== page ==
- Commercial loan: An unsecured obligation issued by a corporation or bank to finance its short-term credit needs, such as accounts receivables and inventory.
- Credit risks: The probability that the issue of a loan or security will fail and default on any promised payment of interest or principal or both.
- Demand Deposits: A Deposit that may be withdrawn at anytime by cheque without prior written notice to the depository institution.
- Distressed bank: A bank undergoing or expected to undergo liquidation or restructuring in an effort to avoid insolvency.
- Earning Assets: Loans, investment securities and short term investment that generate interest and yield related fee income.
- Governor: Means the Governor or any of the Deputy Governments of the CBN.
- Guarantee: A contractual engagement to answer for the debt, default or failure of another person.
- Insolvency: A situation where banks’ realisable assets value is less than the total value of its liabilities.
- Lease: A written agreement under which a property owner allows a tenant to use the property for a specified period of time and rent.
- Loan: A sum of money transferred to another for temporary use to be repaid with or without interest according to terms of the loan agreement.
- Liquid Assets: Consist of cash, balance held with the CBN, Treasury bills, balances held with other banks, certificate of deposits, bankers acceptances.
- Liquidity: Inability of bank to meet its liabilities as they mature for payment.
- Market risk: The potential for loss on net interest income or market value of securities due to rising and falling of interest rate.
- Net interest income: Total interest income – total interest expenses.
- NDIC: Nigeria Deposits Insurance Corporation.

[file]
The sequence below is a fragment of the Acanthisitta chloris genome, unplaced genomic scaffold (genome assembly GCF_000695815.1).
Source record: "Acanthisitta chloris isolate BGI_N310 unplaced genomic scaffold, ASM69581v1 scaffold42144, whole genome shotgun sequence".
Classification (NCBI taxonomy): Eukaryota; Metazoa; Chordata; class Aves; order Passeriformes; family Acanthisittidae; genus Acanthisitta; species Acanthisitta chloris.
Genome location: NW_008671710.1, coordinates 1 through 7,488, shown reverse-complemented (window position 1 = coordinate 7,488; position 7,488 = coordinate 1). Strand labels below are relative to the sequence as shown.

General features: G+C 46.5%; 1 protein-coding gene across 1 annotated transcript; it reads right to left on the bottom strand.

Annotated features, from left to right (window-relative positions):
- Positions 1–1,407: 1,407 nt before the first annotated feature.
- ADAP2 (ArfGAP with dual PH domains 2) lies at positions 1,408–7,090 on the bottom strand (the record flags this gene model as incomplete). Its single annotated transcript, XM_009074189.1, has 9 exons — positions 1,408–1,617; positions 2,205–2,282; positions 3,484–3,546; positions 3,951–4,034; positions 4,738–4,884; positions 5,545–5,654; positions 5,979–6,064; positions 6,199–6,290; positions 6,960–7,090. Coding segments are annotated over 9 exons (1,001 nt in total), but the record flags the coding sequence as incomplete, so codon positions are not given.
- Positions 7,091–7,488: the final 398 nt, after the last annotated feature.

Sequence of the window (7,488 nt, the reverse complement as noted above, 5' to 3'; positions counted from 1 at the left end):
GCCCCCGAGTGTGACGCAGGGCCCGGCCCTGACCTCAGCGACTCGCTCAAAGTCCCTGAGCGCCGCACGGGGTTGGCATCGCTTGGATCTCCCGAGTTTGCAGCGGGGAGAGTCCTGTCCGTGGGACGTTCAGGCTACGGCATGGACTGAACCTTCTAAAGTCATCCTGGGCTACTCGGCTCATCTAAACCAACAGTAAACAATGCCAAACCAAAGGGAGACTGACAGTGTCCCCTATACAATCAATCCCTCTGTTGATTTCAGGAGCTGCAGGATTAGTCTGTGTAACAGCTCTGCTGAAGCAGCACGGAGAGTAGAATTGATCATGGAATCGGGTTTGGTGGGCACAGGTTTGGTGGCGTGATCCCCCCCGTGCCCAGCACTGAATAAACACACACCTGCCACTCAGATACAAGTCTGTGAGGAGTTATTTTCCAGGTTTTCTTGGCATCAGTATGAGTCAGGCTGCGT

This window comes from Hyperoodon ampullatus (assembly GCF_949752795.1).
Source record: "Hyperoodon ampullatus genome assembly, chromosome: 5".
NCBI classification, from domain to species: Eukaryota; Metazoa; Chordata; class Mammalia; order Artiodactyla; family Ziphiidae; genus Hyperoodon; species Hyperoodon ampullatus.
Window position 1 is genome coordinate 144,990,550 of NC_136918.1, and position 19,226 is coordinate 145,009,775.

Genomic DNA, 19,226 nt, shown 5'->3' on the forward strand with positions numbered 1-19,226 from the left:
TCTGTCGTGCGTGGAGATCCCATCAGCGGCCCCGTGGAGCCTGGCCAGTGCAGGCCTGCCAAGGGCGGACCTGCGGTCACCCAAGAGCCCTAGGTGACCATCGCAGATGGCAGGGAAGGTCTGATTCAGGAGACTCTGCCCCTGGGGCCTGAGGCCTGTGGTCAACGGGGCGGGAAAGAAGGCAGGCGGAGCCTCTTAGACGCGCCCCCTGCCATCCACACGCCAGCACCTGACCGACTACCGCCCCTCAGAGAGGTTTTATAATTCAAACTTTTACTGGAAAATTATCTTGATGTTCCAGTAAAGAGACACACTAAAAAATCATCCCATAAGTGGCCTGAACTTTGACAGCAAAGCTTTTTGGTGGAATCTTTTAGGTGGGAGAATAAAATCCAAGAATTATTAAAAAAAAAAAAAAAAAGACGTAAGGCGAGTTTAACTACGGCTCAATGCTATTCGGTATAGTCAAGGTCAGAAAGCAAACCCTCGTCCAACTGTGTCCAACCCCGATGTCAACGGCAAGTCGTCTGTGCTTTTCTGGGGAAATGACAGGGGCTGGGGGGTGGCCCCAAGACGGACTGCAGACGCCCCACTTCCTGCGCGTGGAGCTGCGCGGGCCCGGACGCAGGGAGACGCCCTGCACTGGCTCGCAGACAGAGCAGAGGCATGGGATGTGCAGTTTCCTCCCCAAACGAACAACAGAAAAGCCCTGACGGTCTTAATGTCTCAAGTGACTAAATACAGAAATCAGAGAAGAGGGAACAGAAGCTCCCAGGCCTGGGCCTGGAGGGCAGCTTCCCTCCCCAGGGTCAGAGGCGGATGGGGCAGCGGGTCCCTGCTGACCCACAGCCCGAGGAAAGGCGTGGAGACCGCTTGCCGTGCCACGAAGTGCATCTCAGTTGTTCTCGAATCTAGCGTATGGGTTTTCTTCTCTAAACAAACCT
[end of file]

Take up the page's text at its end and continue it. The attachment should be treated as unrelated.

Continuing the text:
- OECD: Organization for Economic Cooperation and Development.
- Operational Risk: Uncertainty surrounding a financial firm’s earnings or rate of return due to failures in computer systems, management errors, employee misconduct, fraud, floods and similar events.
- Saving Deposits: Interest-bearing funds left with a depository institutions and withdrawable upon demand.
- Subordinated Debts: Type of capital represented by debt instruments whose claim against the borrowing institution legally follows the claims of depositors but come ahead of the stockholders.
- Trust Services: refer to the management of property and other valuables owned by a customer under a contract (the trust agreement) in which the bank serve as trustee and the customers becomes the trustor during a specified period of time.
Access Bank Plc (2007). Annual Report and Accounts 2007.
Adekanye, F. (1986). The Elements of Banking in Nigeria (3rd edn). Lagos: F & A Publishers.
Anyanwu, F.O. (2002). “The Impact of Credit & Management on Commercial Bank profitability: A Case of Selected Banks”. MBA Project Presented to University of Nigeria, Enugu Campus.
Central Bank of Nigeria (2004). A Case Study of Distressed Banks in Nigeria. Abuja: Central Bank of Nigeria.
Dhanuskodi, R; Thangavelu, R; Venkatachalam, A and Sudalaimuthn, S. (2007). “A Comparative Study on the Profitability Performance of Commercial Banks in Ethiopia”. Ethiopian Economic Association 5th International Conference Paper.
Ekezie, E.S. (1997). The Elements of Banking – Money, Financial Institutions and Markets. Onitsha: Africana-Fep Publishers Limited.
First Bank of Nigeria Plc (2004). Annual Report and Accounts 2003/2004.
First Bank of Nigeria Plc (2006). Annual Report and Accounts 2006.
First Bank of Nigeria Plc (2007). Annual Report and Accounts 2007
Greuning, H.V. & Bratanovic, S.B. (2003). Analyzing and Managing Banking Risk – A Framework for Assessing Corporate Government and Financial Risk (2nd edn.). Washington: The World Bank.
Oceanic Bank International Plc (2007). Annual Report and Accounts 2007.
Kanu, N.O.N. (2005). Money & Banking – Concepts, Principles and Practice (2nd edn.). Owerri: BON Associates-HRDC.
Pak, H.S. & Huh, S. (1993). “Comparative Analysis of Korean Banks’